Australia and the United States will invite China to take part in joint
military exercises to help ease fears about an arms race in the
Ties between Australia and China have been strained over concerns about Beijing's military expansion and the precarious nature of trade negotiations.
As a way of soothing tensions, Australian and U.S. defense officials have agreed to approach the Chinese about taking part in joint military exercises.
Admiral Timothy Keating, the commander of U.S. forces in the Pacific, told a Sydney newspaper that talks with Beijing were a positive sign that China was willing to cooperate in the plan. Keating also expressed hope that any joint exercise would help the U.S. and its allies better understand China's reasons for boosting its weapons capabilities.
The U.S. is reportedly worried that some of China's military ambitions do not appear to be peaceful.
Andrew Davies from the Australian Strategic Policy Institute thinks that closer military sides will benefit all three countries.
"It gives each side confidence in the ability of the other to act professionally and it also teaches each side how the other tends to operate, which can reduce the opportunity for accidents and misunderstandings," he said.
China's ambassador to Australia, Zhang Junsai, has welcomed the prospect of joint army and navy exercises as a way of ensuring regional stability and peace.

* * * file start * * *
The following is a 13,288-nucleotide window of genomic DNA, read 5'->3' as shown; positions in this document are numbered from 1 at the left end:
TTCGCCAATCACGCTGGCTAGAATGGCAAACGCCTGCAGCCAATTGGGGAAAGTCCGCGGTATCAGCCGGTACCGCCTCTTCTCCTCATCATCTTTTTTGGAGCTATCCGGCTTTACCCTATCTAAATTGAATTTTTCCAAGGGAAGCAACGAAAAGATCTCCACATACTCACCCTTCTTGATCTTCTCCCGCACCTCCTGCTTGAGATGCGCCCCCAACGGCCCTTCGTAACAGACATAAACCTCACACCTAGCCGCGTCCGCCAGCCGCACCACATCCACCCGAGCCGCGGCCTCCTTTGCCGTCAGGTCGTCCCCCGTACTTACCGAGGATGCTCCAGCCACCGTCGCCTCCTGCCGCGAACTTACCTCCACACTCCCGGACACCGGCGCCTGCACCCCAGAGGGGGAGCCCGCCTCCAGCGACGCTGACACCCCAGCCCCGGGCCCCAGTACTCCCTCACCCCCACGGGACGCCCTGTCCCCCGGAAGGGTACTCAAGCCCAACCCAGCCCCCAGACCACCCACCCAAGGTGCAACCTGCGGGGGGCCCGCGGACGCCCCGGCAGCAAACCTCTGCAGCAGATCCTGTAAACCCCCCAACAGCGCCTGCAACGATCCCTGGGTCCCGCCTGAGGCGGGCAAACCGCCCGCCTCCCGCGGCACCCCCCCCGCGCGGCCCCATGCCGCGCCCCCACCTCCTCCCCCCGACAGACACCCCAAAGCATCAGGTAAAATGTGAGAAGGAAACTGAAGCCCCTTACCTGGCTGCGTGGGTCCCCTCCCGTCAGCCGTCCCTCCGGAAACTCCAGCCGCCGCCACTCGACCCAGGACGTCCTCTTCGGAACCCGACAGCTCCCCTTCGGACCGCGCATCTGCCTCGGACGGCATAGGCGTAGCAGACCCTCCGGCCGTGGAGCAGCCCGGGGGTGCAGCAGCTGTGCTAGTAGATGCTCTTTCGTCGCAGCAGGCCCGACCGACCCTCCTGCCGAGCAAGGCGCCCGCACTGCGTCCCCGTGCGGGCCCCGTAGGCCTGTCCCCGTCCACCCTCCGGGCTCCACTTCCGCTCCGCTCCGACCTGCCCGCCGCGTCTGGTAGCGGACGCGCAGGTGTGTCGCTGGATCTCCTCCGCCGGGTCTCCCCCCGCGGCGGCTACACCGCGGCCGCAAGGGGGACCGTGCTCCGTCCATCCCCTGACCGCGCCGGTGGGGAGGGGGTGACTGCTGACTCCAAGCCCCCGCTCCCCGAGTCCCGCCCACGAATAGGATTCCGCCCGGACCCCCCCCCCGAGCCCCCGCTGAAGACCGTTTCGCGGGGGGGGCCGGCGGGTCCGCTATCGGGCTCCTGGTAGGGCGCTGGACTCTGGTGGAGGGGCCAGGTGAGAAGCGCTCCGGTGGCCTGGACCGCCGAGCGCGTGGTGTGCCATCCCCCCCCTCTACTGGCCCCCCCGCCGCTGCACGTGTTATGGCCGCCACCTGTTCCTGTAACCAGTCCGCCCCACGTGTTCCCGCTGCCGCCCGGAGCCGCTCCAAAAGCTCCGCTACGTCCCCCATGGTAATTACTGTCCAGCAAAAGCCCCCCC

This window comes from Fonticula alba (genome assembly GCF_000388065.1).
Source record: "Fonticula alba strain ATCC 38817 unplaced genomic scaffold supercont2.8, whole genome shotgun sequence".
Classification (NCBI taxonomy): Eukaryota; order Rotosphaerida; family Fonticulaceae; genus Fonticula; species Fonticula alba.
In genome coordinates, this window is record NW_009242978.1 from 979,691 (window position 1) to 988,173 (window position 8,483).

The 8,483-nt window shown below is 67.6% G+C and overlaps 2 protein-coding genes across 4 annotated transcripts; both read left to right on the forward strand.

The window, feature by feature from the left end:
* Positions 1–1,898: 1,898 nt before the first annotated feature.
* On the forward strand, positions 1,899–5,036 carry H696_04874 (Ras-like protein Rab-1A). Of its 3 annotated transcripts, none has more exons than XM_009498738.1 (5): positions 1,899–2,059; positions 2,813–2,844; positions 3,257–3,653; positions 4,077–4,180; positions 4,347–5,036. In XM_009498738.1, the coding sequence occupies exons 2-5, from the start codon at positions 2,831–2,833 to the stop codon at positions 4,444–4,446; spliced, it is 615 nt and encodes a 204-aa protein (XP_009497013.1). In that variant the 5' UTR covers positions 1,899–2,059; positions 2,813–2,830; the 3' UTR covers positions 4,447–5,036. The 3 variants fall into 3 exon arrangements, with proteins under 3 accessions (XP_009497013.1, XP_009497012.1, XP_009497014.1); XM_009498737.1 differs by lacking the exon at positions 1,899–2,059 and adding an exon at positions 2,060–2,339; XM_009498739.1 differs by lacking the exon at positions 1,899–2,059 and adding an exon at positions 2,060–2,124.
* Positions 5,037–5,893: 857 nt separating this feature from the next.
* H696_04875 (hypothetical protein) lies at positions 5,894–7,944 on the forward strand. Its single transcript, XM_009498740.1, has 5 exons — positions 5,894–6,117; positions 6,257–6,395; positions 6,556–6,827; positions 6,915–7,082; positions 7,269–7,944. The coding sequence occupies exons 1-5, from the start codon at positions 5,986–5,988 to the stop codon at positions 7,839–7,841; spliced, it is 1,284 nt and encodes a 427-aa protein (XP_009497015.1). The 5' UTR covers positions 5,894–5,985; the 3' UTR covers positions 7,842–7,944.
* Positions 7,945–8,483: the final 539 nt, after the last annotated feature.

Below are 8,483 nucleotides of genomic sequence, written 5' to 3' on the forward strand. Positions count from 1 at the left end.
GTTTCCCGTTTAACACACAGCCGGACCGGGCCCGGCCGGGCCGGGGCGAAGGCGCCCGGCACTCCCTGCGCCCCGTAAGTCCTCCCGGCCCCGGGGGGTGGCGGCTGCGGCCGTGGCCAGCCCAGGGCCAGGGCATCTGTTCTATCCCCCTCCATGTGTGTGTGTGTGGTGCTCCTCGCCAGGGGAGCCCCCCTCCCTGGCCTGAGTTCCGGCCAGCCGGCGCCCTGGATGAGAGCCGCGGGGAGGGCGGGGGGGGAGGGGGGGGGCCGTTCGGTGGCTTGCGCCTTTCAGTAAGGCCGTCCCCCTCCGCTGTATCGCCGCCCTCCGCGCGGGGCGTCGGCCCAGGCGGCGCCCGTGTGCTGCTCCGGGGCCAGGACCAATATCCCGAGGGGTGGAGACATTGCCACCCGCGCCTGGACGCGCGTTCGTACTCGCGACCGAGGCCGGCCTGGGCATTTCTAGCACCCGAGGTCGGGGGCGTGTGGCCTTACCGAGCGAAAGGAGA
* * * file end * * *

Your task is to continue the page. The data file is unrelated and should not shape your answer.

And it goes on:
Tensions between Australia and China have intensified recently over Canberra's decision to grant a visa to an exiled ethnic Uighur activist and the arrest in Beijing of an Australian mining executive accused of infringing trade secrets and bribery.
Zhang Junsai hopes the problems can be ironed out.
"Current difficulties in bilateral relations is something that China does not want to see. So, we hope Australia will join China to respect and accommodate each other's interests and our concerns," said Zhang.
Few details have been released about possible joint military exercises between China, the United States and Australia.
Reports have suggested they could include naval and land activities as well personnel exchanges. A U.S. military spokesman at Admiral Keating's headquarters in Hawaii said that no formal invitations to join an exercise had yet been extended to China.